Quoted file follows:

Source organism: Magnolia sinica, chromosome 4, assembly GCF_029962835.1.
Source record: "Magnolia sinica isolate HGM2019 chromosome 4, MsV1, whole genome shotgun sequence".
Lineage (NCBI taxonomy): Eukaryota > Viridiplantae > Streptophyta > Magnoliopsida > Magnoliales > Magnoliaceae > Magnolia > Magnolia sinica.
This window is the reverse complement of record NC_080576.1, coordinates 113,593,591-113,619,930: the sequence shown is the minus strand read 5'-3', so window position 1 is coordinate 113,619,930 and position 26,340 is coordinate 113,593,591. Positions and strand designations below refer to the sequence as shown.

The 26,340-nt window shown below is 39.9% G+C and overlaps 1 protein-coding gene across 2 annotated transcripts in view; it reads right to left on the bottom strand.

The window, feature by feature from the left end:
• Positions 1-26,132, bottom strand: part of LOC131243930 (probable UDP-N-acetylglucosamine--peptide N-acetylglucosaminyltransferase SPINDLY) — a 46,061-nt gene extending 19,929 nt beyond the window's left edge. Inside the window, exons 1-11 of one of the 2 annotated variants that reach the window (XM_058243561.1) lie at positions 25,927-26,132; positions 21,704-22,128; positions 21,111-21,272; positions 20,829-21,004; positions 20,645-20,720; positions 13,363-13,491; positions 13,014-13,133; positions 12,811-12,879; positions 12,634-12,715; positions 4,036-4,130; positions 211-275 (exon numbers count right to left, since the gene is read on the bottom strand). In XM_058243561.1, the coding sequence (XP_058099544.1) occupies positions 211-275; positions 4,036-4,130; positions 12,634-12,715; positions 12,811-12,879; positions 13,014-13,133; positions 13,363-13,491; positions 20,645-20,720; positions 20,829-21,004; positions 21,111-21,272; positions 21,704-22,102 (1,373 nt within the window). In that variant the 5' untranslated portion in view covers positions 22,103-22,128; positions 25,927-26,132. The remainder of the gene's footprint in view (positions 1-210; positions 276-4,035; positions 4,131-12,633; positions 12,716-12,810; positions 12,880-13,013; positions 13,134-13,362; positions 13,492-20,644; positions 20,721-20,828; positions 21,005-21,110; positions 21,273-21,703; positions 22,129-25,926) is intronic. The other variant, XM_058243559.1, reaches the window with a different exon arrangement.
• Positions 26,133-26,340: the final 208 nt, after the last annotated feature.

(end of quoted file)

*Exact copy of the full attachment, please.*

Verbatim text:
Source organism: Magnolia sinica, chromosome 4, assembly GCF_029962835.1.
Source record: "Magnolia sinica isolate HGM2019 chromosome 4, MsV1, whole genome shotgun sequence".
Lineage (NCBI taxonomy): Eukaryota > Viridiplantae > Streptophyta > Magnoliopsida > Magnoliales > Magnoliaceae > Magnolia > Magnolia sinica.
This window is the reverse complement of record NC_080576.1, coordinates 113,593,591-113,619,930: the sequence shown is the minus strand read 5'-3', so window position 1 is coordinate 113,619,930 and position 26,340 is coordinate 113,593,591. Positions and strand designations below refer to the sequence as shown.

The 26,340-nt window shown below is 39.9% G+C and overlaps 1 protein-coding gene across 2 annotated transcripts in view; it reads right to left on the bottom strand.

The window, feature by feature from the left end:
• Positions 1-26,132, bottom strand: part of LOC131243930 (probable UDP-N-acetylglucosamine--peptide N-acetylglucosaminyltransferase SPINDLY) — a 46,061-nt gene extending 19,929 nt beyond the window's left edge. Inside the window, exons 1-11 of one of the 2 annotated variants that reach the window (XM_058243561.1) lie at positions 25,927-26,132; positions 21,704-22,128; positions 21,111-21,272; positions 20,829-21,004; positions 20,645-20,720; positions 13,363-13,491; positions 13,014-13,133; positions 12,811-12,879; positions 12,634-12,715; positions 4,036-4,130; positions 211-275 (exon numbers count right to left, since the gene is read on the bottom strand). In XM_058243561.1, the coding sequence (XP_058099544.1) occupies positions 211-275; positions 4,036-4,130; positions 12,634-12,715; positions 12,811-12,879; positions 13,014-13,133; positions 13,363-13,491; positions 20,645-20,720; positions 20,829-21,004; positions 21,111-21,272; positions 21,704-22,102 (1,373 nt within the window). In that variant the 5' untranslated portion in view covers positions 22,103-22,128; positions 25,927-26,132. The remainder of the gene's footprint in view (positions 1-210; positions 276-4,035; positions 4,131-12,633; positions 12,716-12,810; positions 12,880-13,013; positions 13,134-13,362; positions 13,492-20,644; positions 20,721-20,828; positions 21,005-21,110; positions 21,273-21,703; positions 22,129-25,926) is intronic. The other variant, XM_058243559.1, reaches the window with a different exon arrangement.
• Positions 26,133-26,340: the final 208 nt, after the last annotated feature.